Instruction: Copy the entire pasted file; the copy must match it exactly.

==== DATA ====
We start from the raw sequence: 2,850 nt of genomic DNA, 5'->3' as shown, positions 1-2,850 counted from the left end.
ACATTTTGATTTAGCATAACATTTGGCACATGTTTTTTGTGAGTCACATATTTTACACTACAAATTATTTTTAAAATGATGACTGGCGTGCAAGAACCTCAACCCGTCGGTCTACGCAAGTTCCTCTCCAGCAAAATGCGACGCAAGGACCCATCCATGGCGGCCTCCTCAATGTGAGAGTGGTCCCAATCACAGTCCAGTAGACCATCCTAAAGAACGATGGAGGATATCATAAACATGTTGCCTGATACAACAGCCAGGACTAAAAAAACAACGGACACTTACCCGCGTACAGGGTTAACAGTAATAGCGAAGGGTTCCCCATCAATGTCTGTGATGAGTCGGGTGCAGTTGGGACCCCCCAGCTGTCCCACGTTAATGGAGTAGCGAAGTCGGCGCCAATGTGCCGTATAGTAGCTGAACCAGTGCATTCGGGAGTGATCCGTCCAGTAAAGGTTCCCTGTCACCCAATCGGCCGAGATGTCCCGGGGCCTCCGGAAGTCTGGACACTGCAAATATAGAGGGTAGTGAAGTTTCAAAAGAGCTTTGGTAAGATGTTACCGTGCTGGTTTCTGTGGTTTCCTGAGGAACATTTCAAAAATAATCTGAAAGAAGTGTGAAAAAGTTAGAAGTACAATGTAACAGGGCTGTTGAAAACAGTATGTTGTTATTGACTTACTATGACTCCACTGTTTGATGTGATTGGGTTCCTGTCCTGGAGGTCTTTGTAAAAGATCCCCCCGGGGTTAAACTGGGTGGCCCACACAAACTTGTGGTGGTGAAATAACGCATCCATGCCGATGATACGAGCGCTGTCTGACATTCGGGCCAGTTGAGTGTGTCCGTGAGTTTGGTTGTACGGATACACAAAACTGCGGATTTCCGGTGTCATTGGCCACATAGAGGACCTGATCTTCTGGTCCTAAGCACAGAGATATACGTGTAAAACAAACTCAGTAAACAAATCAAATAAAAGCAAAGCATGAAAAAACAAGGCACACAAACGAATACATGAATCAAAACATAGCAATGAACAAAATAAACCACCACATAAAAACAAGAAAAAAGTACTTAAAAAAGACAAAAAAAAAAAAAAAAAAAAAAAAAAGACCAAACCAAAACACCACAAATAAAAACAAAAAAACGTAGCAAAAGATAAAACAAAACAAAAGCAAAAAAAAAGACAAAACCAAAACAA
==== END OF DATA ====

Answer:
We start from the raw sequence: 2,850 nt of genomic DNA, 5'->3' as shown, positions 1-2,850 counted from the left end.
ACATTTTGATTTAGCATAACATTTGGCACATGTTTTTTGTGAGTCACATATTTTACACTACAAATTATTTTTAAAATGATGACTGGCGTGCAAGAACCTCAACCCGTCGGTCTACGCAAGTTCCTCTCCAGCAAAATGCGACGCAAGGACCCATCCATGGCGGCCTCCTCAATGTGAGAGTGGTCCCAATCACAGTCCAGTAGACCATCCTAAAGAACGATGGAGGATATCATAAACATGTTGCCTGATACAACAGCCAGGACTAAAAAAACAACGGACACTTACCCGCGTACAGGGTTAACAGTAATAGCGAAGGGTTCCCCATCAATGTCTGTGATGAGTCGGGTGCAGTTGGGACCCCCCAGCTGTCCCACGTTAATGGAGTAGCGAAGTCGGCGCCAATGTGCCGTATAGTAGCTGAACCAGTGCATTCGGGAGTGATCCGTCCAGTAAAGGTTCCCTGTCACCCAATCGGCCGAGATGTCCCGGGGCCTCCGGAAGTCTGGACACTGCAAATATAGAGGGTAGTGAAGTTTCAAAAGAGCTTTGGTAAGATGTTACCGTGCTGGTTTCTGTGGTTTCCTGAGGAACATTTCAAAAATAATCTGAAAGAAGTGTGAAAAAGTTAGAAGTACAATGTAACAGGGCTGTTGAAAACAGTATGTTGTTATTGACTTACTATGACTCCACTGTTTGATGTGATTGGGTTCCTGTCCTGGAGGTCTTTGTAAAAGATCCCCCCGGGGTTAAACTGGGTGGCCCACACAAACTTGTGGTGGTGAAATAACGCATCCATGCCGATGATACGAGCGCTGTCTGACATTCGGGCCAGTTGAGTGTGTCCGTGAGTTTGGTTGTACGGATACACAAAACTGCGGATTTCCGGTGTCATTGGCCACATAGAGGACCTGATCTTCTGGTCCTAAGCACAGAGATATACGTGTAAAACAAACTCAGTAAACAAATCAAATAAAAGCAAAGCATGAAAAAACAAGGCACACAAACGAATACATGAATCAAAACATAGCAATGAACAAAATAAACCACCACATAAAAACAAGAAAAAAGTACTTAAAAAAGACAAAAAAAAAAAAAAAAAAAAAAAAAAGACCAAACCAAAACACCACAAATAAAAACAAAAAAACGTAGCAAAAGATAAAACAAAACAAAAGCAAAAAAAAAGACAAAACCAAAACAA